While the headline and article “The Methodist Church in Michigan – not the best place for gays” in the Dec. 23 BTL was accurate, it left a few crucial things unsaid. And that gave a wrong impression.
I have been a life-long member of the United Methodist Church and I’m well acquainted with the church’s stance against homosexuals. I’ve followed the General Conferences that meet every four years and wrestle with the issues of gay clergy each time. I’m well aware of the recent trial in which Beth Stroud was defrocked and that the Michigan bishop is called upon to uphold church law no matter his personal feelings. Yes, the United Methodist Church has troubling policy towards gay pastors. Even so, I felt your article didn’t catch the whole story.
The article says that the Methodist Church is not the best place for gays. However, it didn’t make the distinction between regular gay members and gay pastors. There are many UM Churches that welcome gay members, the most prominent one in this area is Central United Methodist Church beside Comerica Park.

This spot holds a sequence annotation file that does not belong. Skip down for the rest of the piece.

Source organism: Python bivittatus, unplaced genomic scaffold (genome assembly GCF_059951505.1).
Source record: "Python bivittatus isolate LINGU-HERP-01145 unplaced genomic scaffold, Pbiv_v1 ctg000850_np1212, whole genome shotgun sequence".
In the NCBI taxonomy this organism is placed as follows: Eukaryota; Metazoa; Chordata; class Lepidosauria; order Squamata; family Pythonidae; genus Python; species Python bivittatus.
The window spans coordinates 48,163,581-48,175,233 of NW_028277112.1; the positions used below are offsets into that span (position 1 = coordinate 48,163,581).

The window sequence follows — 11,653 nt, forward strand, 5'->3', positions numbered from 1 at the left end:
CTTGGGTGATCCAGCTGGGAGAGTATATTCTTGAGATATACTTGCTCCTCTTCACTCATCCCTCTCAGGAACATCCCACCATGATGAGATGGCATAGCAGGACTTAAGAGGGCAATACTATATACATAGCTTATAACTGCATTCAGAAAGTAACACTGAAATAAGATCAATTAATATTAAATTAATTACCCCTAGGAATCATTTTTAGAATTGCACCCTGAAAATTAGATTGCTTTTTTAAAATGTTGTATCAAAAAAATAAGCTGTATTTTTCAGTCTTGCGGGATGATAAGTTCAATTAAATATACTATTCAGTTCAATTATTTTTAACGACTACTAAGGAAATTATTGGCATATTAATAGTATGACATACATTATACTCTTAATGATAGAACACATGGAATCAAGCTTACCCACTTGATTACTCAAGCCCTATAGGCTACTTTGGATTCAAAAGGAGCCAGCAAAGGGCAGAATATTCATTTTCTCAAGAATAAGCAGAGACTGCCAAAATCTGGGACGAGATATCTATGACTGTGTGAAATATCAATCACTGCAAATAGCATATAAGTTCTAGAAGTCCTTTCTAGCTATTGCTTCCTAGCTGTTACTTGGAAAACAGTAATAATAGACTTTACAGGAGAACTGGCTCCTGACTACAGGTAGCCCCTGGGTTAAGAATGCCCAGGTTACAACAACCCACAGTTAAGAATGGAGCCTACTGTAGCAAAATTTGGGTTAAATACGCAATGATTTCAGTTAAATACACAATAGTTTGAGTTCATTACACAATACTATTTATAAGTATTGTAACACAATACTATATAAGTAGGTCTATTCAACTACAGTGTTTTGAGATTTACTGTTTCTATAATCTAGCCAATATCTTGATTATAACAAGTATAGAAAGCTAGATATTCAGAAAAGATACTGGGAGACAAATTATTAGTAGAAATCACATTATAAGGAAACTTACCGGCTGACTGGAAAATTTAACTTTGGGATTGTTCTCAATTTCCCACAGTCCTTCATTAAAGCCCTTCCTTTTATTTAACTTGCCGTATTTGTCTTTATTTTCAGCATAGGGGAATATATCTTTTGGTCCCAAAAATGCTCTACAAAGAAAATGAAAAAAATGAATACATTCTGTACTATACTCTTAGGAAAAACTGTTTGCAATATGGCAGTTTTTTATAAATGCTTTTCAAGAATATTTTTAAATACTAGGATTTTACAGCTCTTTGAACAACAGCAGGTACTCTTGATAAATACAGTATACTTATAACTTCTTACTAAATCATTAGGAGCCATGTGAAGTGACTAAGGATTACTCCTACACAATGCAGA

In saying that United Methodists have a problem with gay pastors ignores that most denominations have the same problem, including Roman Catholics, Southern Baptists, and Presbyterians. This is an issue nearly all denominations struggle with. That is why I decided to stay in my home denomination, in spite of this issue. If I’m going to work to change minds on this issue, I might as well do it at home.
Even though this year’s General Conference closed many loopholes (which had allowed Karen Damman to keep her pastor credentials last spring), the core principle against gays was reaffirmed by a much smaller percentage – 54 percent this year compared to 64 percent four years ago. There is hope.